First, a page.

ObamaCare is indeed “the law of the land,” as its supporters keep saying, and the Supreme Court has upheld its Constitutionality.

But the whole point of having a division of powers within the federal government is that each branch can decide independently what it wants to do or not do, regardless of what the other branches do, when exercising the powers specifically granted to that branch by the Constitution.

The hundreds of thousands of government workers who have been laid off are not idle because the House of Representatives did not vote enough money to pay their salaries or the other expenses of their agencies — unless they are in an agency that would administer ObamaCare.

Since we cannot read minds, we cannot say who — if anybody — “wants to shut down the government.” But we do know who had the option to keep the government running and chose not to. The money voted by the House of Representatives covered everything that the government does, except for ObamaCare.

The Senate chose not to vote to authorize that money to be spent, because it did not include money for ObamaCare. Senate Majority Leader Harry Reid says that he wants a “clean” bill from the House of Representatives, and some in the media keep repeating the word “clean” like a mantra. But what is unclean about not giving Harry Reid everything he wants?

If Senator Reid and President Obama refuse to accept the money required to run the government, because it leaves out the money they want to run ObamaCare, that is their right. But that is also their responsibility.

via Who Shut Down the Government? – Thomas Sowell – Page full.

Navy Yard scandal, Charles Krauthammer:  Where has the compassionate society gone? The problem here was not fiscal but political and, yes, even moral.

This would generally have relieved the hallucinations and delusions, a blessing not only in itself, but also for the lucidity brought on that would have allowed him to give us important diagnostic details — psychiatric history, family history, social history, medical history, etc. If I had thought he could be sufficiently cared for by family or friends to receive regular oral medication, therapy and follow-up, I would have discharged him. Otherwise, I’d have admitted him. And if he refused, I’d have ordered a 14-day involuntary commitment.

Sounds cruel? On the contrary. For many people living on park benches, commitment means a warm bed, shelter and three hot meals a day. For Alexis, it would have meant the beginning of a treatment regimen designed to bring him back to himself before discharging him to a world heretofore madly radioactive.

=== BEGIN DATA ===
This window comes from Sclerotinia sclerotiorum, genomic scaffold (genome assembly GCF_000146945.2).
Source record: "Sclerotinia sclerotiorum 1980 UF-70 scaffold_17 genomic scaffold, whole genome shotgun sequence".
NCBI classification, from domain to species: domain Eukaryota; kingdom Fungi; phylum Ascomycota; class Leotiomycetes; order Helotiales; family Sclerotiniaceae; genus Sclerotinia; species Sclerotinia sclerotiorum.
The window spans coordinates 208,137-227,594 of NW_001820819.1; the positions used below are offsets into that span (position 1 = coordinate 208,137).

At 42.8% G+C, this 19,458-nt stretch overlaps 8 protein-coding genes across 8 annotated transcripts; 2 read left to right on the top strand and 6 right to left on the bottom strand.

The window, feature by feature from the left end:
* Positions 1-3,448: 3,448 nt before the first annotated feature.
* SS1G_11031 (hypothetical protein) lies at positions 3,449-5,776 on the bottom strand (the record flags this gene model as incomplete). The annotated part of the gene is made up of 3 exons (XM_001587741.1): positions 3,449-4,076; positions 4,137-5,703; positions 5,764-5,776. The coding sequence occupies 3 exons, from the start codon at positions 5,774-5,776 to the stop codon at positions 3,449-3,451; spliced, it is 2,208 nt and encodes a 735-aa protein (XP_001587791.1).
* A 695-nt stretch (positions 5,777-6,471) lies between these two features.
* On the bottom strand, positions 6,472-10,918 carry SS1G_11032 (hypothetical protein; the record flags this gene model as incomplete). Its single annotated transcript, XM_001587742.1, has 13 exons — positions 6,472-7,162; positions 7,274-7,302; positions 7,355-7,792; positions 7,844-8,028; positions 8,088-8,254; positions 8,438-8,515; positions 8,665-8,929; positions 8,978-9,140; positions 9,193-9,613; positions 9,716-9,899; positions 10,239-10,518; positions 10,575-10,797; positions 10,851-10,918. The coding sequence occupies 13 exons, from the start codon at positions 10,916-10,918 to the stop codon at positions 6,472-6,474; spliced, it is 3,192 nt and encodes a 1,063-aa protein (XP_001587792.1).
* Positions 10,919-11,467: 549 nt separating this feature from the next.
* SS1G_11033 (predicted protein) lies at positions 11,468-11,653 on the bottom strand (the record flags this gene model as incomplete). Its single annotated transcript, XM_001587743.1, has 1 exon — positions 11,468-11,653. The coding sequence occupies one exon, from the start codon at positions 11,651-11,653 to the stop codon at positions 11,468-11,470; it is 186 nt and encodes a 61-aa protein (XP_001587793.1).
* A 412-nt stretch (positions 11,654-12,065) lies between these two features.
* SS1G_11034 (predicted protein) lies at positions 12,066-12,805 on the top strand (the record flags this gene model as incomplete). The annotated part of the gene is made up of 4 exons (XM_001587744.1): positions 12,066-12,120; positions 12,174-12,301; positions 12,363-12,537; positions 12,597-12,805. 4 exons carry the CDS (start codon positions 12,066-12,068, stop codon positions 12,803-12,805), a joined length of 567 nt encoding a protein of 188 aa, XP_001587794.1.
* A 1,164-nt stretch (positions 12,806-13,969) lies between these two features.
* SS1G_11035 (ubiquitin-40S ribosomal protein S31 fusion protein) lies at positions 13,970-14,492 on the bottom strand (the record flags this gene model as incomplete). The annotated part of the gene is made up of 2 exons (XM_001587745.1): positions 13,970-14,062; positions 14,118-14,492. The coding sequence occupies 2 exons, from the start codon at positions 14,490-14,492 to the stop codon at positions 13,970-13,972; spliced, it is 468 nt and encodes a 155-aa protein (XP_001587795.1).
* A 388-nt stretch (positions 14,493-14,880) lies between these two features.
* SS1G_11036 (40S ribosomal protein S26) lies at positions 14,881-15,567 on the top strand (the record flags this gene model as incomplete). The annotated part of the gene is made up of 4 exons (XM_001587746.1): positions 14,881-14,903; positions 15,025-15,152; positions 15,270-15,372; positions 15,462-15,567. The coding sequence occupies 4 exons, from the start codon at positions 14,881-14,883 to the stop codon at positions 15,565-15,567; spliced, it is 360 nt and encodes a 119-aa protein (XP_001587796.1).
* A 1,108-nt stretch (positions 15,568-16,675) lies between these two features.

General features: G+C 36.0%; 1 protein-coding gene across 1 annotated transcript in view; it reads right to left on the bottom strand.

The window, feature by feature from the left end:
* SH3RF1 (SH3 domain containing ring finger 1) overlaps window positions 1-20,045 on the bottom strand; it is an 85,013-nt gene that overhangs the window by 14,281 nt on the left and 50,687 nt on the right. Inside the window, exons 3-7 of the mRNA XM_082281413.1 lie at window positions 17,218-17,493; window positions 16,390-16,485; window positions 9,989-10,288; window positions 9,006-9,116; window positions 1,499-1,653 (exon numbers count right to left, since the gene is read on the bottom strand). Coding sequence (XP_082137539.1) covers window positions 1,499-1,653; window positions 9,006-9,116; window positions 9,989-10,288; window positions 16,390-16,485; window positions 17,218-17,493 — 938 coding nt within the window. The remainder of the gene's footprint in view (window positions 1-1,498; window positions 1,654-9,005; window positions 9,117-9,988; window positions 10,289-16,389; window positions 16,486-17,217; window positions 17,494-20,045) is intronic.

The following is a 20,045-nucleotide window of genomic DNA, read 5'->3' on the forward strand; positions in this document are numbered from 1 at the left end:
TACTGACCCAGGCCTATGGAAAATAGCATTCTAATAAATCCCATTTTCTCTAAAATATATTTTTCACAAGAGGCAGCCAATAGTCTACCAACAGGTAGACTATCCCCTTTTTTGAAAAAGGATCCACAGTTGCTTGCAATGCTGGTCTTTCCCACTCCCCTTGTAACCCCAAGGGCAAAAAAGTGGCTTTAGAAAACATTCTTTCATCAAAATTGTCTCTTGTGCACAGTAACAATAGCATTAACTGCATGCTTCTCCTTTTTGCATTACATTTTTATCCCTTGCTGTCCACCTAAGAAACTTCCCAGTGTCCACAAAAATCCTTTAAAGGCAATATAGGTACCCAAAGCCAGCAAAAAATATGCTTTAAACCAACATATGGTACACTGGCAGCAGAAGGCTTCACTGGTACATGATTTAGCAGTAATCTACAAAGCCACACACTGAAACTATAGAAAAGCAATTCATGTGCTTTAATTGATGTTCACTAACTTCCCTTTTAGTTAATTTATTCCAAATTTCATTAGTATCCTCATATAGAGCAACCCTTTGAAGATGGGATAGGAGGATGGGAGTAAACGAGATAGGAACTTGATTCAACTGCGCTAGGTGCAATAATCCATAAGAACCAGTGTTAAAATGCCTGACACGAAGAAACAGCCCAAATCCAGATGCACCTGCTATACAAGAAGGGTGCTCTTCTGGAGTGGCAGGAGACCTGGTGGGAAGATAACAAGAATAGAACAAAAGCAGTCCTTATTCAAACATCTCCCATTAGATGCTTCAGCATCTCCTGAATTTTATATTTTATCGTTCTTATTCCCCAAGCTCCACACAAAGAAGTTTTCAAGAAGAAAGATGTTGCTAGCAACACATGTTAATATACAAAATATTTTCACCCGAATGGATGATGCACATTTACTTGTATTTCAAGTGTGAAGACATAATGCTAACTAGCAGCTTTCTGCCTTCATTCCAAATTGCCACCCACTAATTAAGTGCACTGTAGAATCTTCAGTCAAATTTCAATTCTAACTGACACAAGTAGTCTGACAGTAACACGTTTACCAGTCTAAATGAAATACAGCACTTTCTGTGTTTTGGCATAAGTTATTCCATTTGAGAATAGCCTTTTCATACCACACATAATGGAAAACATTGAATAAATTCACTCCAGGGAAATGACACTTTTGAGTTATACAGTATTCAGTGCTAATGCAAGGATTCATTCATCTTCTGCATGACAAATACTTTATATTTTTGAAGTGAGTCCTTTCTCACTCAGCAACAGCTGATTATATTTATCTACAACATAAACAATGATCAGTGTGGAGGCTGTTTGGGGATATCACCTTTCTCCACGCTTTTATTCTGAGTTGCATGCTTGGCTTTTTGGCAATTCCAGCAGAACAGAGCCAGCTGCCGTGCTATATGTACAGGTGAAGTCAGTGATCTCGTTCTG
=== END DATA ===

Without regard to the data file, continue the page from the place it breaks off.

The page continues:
That’s what a compassionate society does. It would no more abandon this man to fend for himself than it would a man suffering a stroke. And as a side effect, that compassion might even extend to potential victims of his psychosis — in the event, remote but real, that he might someday burst into some place of work and kill 12 innocent people.

Instead, what happened? The Newport police sent their report to the local naval station, where it promptly disappeared into the ether. Alexis subsequently twice visited VA hospital ERs, but without any florid symptoms of psychosis and complaining only of sleeplessness, the diagnosis was missed. (He was given a sleep medication.) He fell back through the cracks.

True, psychiatric care is underfunded and often scarce. But Alexis had full access to the VA system. The problem here was not fiscal but political and, yes, even moral.

via Charles Krauthammer: The real Navy Yard scandal – The Washington Post.

Georgia’s Senate race, Michelle Nunn:  Given that I am a longstanding fan of Sam Nunn (a true Dixiecrat?) his daughter’s run for US Senate interests me.  But I personally don’t like any state race should be financially influenced  by corporate bigwigs, celebrities and D.C. types, making it a National election.

If you need a reminder that Georgia’s Senate race is a national one, then take a look at the names behind Democrat Michelle Nunn’s $1.7 million fundraising haul.

We got a hold of her disclosure last night, and the names of corporate bigwigs, celebrities and D.C. types join the local Democratic stalwarts donating to Nunn.

Among them are former Secretary of State Madeleine Albright, ex-U.S. President Jimmy Cater, real estate mogul Tom Cousins, actress Jane Fonda, former Sen. Bob Graham, Washington fixer Vernon Jordan, Home Depot executive Carol Tome, retired federal judge Marvin Shoob, singer Nancy Sinatra, ex-Georgia Supreme Court chief Leah Ward Sears, Howard Dean\’s PAC and former U.S. ambassador Andrew Young.

Many of these bold-faced names gave $5,600, a two-cycle sum that accounts for her fundraising strength in their early going. Now she faces the question of whether she can keep it up.

via Your daily jolt: Johnny Isakson points to Heritage PAC as… | Political Insider |

kith/kin, Ga 11th District, :  And on a more personal level …

Not every candidate has reported in, but we have enough to paint at least a partial picture of the money that’s flowing into the Republican race to replace U.S. Rep. Phil Gingrey, R-Marietta:

— Former congressman Bob Barr reports $165,560 raised in the third quarter that ended Sept. 30, with $101,057 in cash on hand. He raised $251,782, and had $146,740 in the bank as of June 30. So there\’s that.

— Tricia Pridemore, a Marietta businesswoman and former state agency head, declared $103,541.93 raised – up slightly from the second quarter. The campaign also reported $188,535.63 in cash on hand.

— Former state Sen. Barry Loudermilk of Cassville reported raising $78,760, with $64,122 in the bank. He raised just over $97,000 last quarter.

— State Rep. Ed Lindsey, R-Atlanta, $75,903.84, including a $20,000 personal loan, and has $161,673 in cash on hand. He raised in the neighborhood of $157,000 in the second quarter.

via Your daily jolt: Johnny Isakson points to Heritage PAC as… | Political Insider |